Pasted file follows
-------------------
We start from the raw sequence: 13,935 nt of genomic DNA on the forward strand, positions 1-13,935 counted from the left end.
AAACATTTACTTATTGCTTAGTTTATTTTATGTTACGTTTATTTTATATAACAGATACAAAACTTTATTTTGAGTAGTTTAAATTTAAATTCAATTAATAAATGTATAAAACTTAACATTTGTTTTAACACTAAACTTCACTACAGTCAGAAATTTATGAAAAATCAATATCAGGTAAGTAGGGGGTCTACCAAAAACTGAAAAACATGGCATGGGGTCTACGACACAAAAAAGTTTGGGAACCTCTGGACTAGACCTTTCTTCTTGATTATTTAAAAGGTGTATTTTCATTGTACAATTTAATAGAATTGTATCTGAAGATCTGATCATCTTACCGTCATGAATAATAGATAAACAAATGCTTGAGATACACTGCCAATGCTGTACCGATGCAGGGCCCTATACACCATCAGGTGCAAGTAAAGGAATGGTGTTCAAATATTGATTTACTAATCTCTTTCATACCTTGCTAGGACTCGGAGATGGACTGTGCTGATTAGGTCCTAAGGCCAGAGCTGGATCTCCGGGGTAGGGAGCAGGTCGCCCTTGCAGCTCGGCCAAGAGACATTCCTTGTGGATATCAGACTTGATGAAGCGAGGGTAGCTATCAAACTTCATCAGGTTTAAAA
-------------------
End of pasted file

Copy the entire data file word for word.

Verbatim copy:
We start from the raw sequence: 13,935 nt of genomic DNA on the forward strand, positions 1-13,935 counted from the left end.
AAACATTTACTTATTGCTTAGTTTATTTTATGTTACGTTTATTTTATATAACAGATACAAAACTTTATTTTGAGTAGTTTAAATTTAAATTCAATTAATAAATGTATAAAACTTAACATTTGTTTTAACACTAAACTTCACTACAGTCAGAAATTTATGAAAAATCAATATCAGGTAAGTAGGGGGTCTACCAAAAACTGAAAAACATGGCATGGGGTCTACGACACAAAAAAGTTTGGGAACCTCTGGACTAGACCTTTCTTCTTGATTATTTAAAAGGTGTATTTTCATTGTACAATTTAATAGAATTGTATCTGAAGATCTGATCATCTTACCGTCATGAATAATAGATAAACAAATGCTTGAGATACACTGCCAATGCTGTACCGATGCAGGGCCCTATACACCATCAGGTGCAAGTAAAGGAATGGTGTTCAAATATTGATTTACTAATCTCTTTCATACCTTGCTAGGACTCGGAGATGGACTGTGCTGATTAGGTCCTAAGGCCAGAGCTGGATCTCCGGGGTAGGGAGCAGGTCGCCCTTGCAGCTCGGCCAAGAGACATTCCTTGTGGATATCAGACTTGATGAAGCGAGGGTAGCTATCAAACTTCATCAGGTTTAAAA